The Real Poop
Imagine a scene that could've been plucked from the pages of Dante's Inferno: A thick gray haze looms over a small mountain town, bringing with it the smell of acrid wood smoke. A brightening red glow pulses behind a long line of vehicles scrambling to flee the imminent destruction of what may be every home in the village.
Suddenly, two Air Tractor airplanes, two large twin-engine aircraft, and two helicopters break through the haze and race toward the fire line. Drivers closest to the conflagration can just barely see the planes and helicopters drop a long line of red fire retardant, hoping to beat the inferno down enough for ground crews to seize control. The next few minutes will decide everything.
You've just witnessed (in your mind's eye, granted) a coordinated aerial firefighting operation that includes several types of aircraft, plus an unseen higher-altitude incident command aircraft that directs the other pilots' actions.
The fixed-wing firefighting aircraft (specifically the planes that drop the retardant or water from specially configured tanks) are commonly known as "air tankers." Perhaps unsurprisingly, the term "air tanker pilot" refers to the pilots who fly them.
Air tanker pilots usually work for private firefighting companies who usually work for the United States Forest Service...which pretty much works for all of us. And no, adding middlemen between firefighters and fires wouldn't be our first idea on how to run things either, but considering the fact that we're not all on fire right now, the system in place appears to work okay.
It also works for getting these pilots paid consistently for what can often be some pretty inconsistent work. The numbers change depending on where and how often pilots work, but the average typically comes in at about $48,270 (source).
Air tanker pilots may wind up working on fires caused by anything from lightning to careless campfire use to Smokey the Bear's little-known evil arch-nemesis Matchstick the Squirrel. Usually though, they're busy with wild forest fires that can sometimes grow to cover over 300 square miles. To put that in perspective, we're talking one fourth of Rhode Island. Sheesh.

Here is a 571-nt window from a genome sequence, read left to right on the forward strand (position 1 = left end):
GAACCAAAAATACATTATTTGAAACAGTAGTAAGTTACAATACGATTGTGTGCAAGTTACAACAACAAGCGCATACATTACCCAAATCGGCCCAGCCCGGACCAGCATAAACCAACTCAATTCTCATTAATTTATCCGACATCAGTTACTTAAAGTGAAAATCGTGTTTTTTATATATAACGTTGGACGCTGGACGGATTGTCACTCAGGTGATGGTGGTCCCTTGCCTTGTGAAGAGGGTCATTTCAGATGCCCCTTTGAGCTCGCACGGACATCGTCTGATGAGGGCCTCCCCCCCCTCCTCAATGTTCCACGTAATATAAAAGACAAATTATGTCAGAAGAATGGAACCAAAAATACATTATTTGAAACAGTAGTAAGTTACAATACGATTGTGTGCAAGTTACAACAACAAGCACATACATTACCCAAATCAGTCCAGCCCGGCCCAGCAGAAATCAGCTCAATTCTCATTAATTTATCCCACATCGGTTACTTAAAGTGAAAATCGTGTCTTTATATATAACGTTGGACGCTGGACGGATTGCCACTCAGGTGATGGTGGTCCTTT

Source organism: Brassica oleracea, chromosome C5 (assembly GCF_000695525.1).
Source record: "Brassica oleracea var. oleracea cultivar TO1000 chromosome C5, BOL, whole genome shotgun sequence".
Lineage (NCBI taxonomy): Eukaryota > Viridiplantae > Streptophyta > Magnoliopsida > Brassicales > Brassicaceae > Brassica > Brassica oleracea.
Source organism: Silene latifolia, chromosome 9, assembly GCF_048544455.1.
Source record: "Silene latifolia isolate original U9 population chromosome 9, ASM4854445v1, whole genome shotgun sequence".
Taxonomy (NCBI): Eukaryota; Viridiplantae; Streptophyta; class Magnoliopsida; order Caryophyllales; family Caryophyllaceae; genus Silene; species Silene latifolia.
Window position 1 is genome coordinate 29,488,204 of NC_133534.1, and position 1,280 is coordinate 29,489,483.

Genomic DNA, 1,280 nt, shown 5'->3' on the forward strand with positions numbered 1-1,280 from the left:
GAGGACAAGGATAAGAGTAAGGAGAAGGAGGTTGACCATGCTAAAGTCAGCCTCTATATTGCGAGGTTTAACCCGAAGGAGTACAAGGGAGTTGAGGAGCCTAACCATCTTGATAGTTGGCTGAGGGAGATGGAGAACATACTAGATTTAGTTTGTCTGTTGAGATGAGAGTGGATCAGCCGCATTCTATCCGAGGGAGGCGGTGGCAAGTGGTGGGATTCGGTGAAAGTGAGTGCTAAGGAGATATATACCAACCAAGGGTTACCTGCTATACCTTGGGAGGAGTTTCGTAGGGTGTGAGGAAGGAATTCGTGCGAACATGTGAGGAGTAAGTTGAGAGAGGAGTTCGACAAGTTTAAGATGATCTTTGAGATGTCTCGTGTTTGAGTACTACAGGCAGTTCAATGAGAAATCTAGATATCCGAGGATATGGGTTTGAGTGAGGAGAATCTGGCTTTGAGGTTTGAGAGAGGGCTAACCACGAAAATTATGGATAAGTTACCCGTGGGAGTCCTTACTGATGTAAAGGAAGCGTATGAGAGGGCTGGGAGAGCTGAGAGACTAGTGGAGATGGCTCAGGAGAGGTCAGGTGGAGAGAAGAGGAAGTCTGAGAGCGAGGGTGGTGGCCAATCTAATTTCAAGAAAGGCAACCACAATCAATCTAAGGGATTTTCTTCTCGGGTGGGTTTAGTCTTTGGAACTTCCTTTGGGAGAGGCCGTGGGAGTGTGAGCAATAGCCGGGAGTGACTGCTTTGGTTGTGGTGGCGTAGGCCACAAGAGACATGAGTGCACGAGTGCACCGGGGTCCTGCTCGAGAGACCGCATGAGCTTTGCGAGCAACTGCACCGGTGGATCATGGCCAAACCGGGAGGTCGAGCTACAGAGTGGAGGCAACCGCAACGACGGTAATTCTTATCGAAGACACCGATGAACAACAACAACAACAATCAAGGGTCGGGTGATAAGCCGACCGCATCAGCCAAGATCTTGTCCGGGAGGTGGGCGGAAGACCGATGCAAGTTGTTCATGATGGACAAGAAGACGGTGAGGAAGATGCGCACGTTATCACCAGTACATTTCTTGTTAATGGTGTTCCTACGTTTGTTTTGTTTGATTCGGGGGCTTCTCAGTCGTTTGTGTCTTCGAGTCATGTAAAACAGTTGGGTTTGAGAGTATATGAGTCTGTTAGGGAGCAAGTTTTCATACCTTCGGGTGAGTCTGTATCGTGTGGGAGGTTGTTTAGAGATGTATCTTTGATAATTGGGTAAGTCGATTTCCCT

Fortunately, these forest fires typically follow a schedule (which is, like, so considerate of them), raging from June through October, beginning in the Southeast United States and burning on through to the woods of California.
And where the fire goes, so go the pilots. So, no, Smarty Pants, you can't just move to Hawaii in the summer and then sit on your keister watching the beautiful beaches there not burn to the ground while the paychecks pour in.
While air tanker pilots are sort of like teachers in that there's some mega downtime in the off-season, they're working a ton when things heat up. (Get it? Heat up? Because fire is hot? We're so clever.) Most contracts keep pilots busy six days a week, and between nine and fourteen hours each day...with only eight of those hours (at max) spent actually flying the plane.
Ground time means handling aircraft service and maintenance work, washing planes (Dirty aircraft fighting forest fires? That simply won't do.), performing flight planning tasks, and even completing dreaded paperwork duties. Just don't get too involved polishing that wing...pilots have only fifteen minutes between receiving a launch order and deploying to a live fire scene.
"Whoa!" we hear you thinking. (Don't be alarmed—we only use our telepathy for good.) "An air tanker pilot has to do their own maintenance work too?" Trust us, by the time you're finally allowed to work maintenance, you'll be so relieved to be done with the job's prerequisites that scrubbing out the winglet joints will feel like that Hawaiian vacation you've been on about. Before you've earned even the chance at a contract, you'll have put in years of training, over 1,000 hours of flight time, and be holding more certifications than you have fingers. And even then, you'll only be a co-pilot.
By the time you can finally call yourself Captain, the government's got something it wants to call you, too: All air tankers and their pilots are considered "official national assets" while under contract to the Forest Service.
But while the title "official national asset" might sound like pretty much the greatest way to introduce yourself ever, in practical terms, it means that you must go where the United States needs you, when the United States needs you.
That means a pilot might be assigned to one base, then suddenly receive the order to fly halfway across the country to another with no definite date of return. If you've leased an apartment, booked a hotel room, or towed a camper to your initial base, well...suddenly you've got yourself a logistical nightmare.
Considering the incredible qualifications required to get started paired with the unpredictable nature of the job, an air tanker pilot career is definitely not for someone seeking the mundane. If your family simply can't bear to have you gone for even one night, this isn't the job for them, either.
On the other hand, if you thrive on challenges and are prepared to develop some excellent flying skills (and can maintain a desire to keep improving them), this could be the career you want.